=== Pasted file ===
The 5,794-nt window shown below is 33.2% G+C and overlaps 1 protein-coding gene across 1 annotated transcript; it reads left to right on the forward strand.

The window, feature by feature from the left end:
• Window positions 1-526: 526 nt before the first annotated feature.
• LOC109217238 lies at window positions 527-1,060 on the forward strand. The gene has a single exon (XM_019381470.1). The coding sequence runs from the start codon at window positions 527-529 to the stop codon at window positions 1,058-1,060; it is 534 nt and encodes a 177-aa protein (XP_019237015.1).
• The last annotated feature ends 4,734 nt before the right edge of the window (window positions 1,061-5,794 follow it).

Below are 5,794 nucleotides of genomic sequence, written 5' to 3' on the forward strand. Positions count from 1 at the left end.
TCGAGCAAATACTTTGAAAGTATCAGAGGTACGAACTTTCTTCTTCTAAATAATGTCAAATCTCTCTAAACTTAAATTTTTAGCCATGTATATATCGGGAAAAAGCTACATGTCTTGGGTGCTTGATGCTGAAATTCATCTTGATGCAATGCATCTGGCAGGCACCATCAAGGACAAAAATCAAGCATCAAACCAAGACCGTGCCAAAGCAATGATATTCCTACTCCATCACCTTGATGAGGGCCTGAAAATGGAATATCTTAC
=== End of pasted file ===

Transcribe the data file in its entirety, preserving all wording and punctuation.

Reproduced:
The 5,794-nt window shown below is 33.2% G+C and overlaps 1 protein-coding gene across 1 annotated transcript; it reads left to right on the forward strand.

The window, feature by feature from the left end:
• Window positions 1-526: 526 nt before the first annotated feature.
• LOC109217238 lies at window positions 527-1,060 on the forward strand. The gene has a single exon (XM_019381470.1). The coding sequence runs from the start codon at window positions 527-529 to the stop codon at window positions 1,058-1,060; it is 534 nt and encodes a 177-aa protein (XP_019237015.1).
• The last annotated feature ends 4,734 nt before the right edge of the window (window positions 1,061-5,794 follow it).

Below are 5,794 nucleotides of genomic sequence, written 5' to 3' on the forward strand. Positions count from 1 at the left end.
TCGAGCAAATACTTTGAAAGTATCAGAGGTACGAACTTTCTTCTTCTAAATAATGTCAAATCTCTCTAAACTTAAATTTTTAGCCATGTATATATCGGGAAAAAGCTACATGTCTTGGGTGCTTGATGCTGAAATTCATCTTGATGCAATGCATCTGGCAGGCACCATCAAGGACAAAAATCAAGCATCAAACCAAGACCGTGCCAAAGCAATGATATTCCTACTCCATCACCTTGATGAGGGCCTGAAAATGGAATATCTTAC